Military badge, headdress badge, South Wales Borderers, British Army, white metal / copper alloy, maker unknown, Great Britain, c. 1914
Each badge and button in this collection is part of a long military tradition dating back to 1600s Britain. Nevertheless, there is frequently a connection between the regiments represented by these badges, and the invasion, securing and protection of the Australian colonies after 1788. In addition, most of the badges date back to 1914 when Australian troops fought during World War I side-by-side with these regiments in France, Palestine and the Dardanelles. It is during this time they were likely to have been collected by an Australian Imperial Force member as evidenced by the large numbers of Commonwealth AIF badges and buttons.
While the relevance of these objects appears to be as part of military tradition and history, it is far broader: for every badge represented in this collection there were families and loved-ones at home. Many of the men who went to war did not return. In World War I, from Australia's population of less than five million, 416,809 men enlisted, of whom over 60,000 were killed and 156,000 wounded, gassed, or taken prisoner. Examples of specific action underscore the carnage. In July 1916 Australian infantry at Fromelles suffered 5,533 casualties in only 24 hours and by the end of the year about 40,000 Australians had been killed or wounded on the Western Front. In 1917 a further 76,836 Australians became casualties in battles, such Bullecourt, Messines, and the four-month campaign around Ypres, known as the battle of Passchendaele. The economic, social and emotional cost for the Home Front is incalculable with grieving families, and especially women, being left to carry the burden in the tough societal conditions of post-war Australia. When viewed in this way, the history represented by these seemingly utilitarian and military-specific badges and buttons is actually of deeply complex and multi-layered significance.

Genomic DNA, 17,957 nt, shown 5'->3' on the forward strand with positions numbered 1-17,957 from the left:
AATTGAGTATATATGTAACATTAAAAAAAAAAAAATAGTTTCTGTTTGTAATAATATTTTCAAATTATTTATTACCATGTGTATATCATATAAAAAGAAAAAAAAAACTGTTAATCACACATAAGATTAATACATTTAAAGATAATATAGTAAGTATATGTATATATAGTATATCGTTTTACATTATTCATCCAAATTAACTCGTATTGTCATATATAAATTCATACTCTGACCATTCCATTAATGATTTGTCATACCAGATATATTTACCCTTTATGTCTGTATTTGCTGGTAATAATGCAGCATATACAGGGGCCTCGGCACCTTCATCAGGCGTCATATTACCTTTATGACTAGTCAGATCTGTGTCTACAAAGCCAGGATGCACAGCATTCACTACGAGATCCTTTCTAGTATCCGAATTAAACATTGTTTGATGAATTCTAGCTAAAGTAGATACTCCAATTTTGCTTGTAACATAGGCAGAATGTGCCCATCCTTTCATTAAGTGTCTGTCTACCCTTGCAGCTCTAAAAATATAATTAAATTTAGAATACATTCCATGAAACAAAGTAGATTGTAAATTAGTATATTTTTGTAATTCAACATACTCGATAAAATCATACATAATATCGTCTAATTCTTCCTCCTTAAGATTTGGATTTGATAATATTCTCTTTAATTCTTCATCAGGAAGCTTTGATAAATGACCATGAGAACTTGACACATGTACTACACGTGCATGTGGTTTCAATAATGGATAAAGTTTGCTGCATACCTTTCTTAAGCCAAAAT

Australian War Memorial http:www.awm.gov.au/atwar/ww1.htm.
The badge is made in Great Britain.
The good quality of metal used in these badges indicates they were made either immediately before World War I, or in the early stages when the expected duration of the war was greatly underestimated, and before the subsequent necessity of frugality in the use of materials was realised. Badges made later in the war were stamped from thinner gauge metal.
Worn on headdress of the uniform at time of WWI, c. 1914.
Collected by N A Taylor. The donor of these badges was prompted to give them to the Powerhouse Museum by virtue of his relationship to Major H.P. (Pat) Boland, numismatic curator (and later consultant) at this Museum from 1961 to 2006.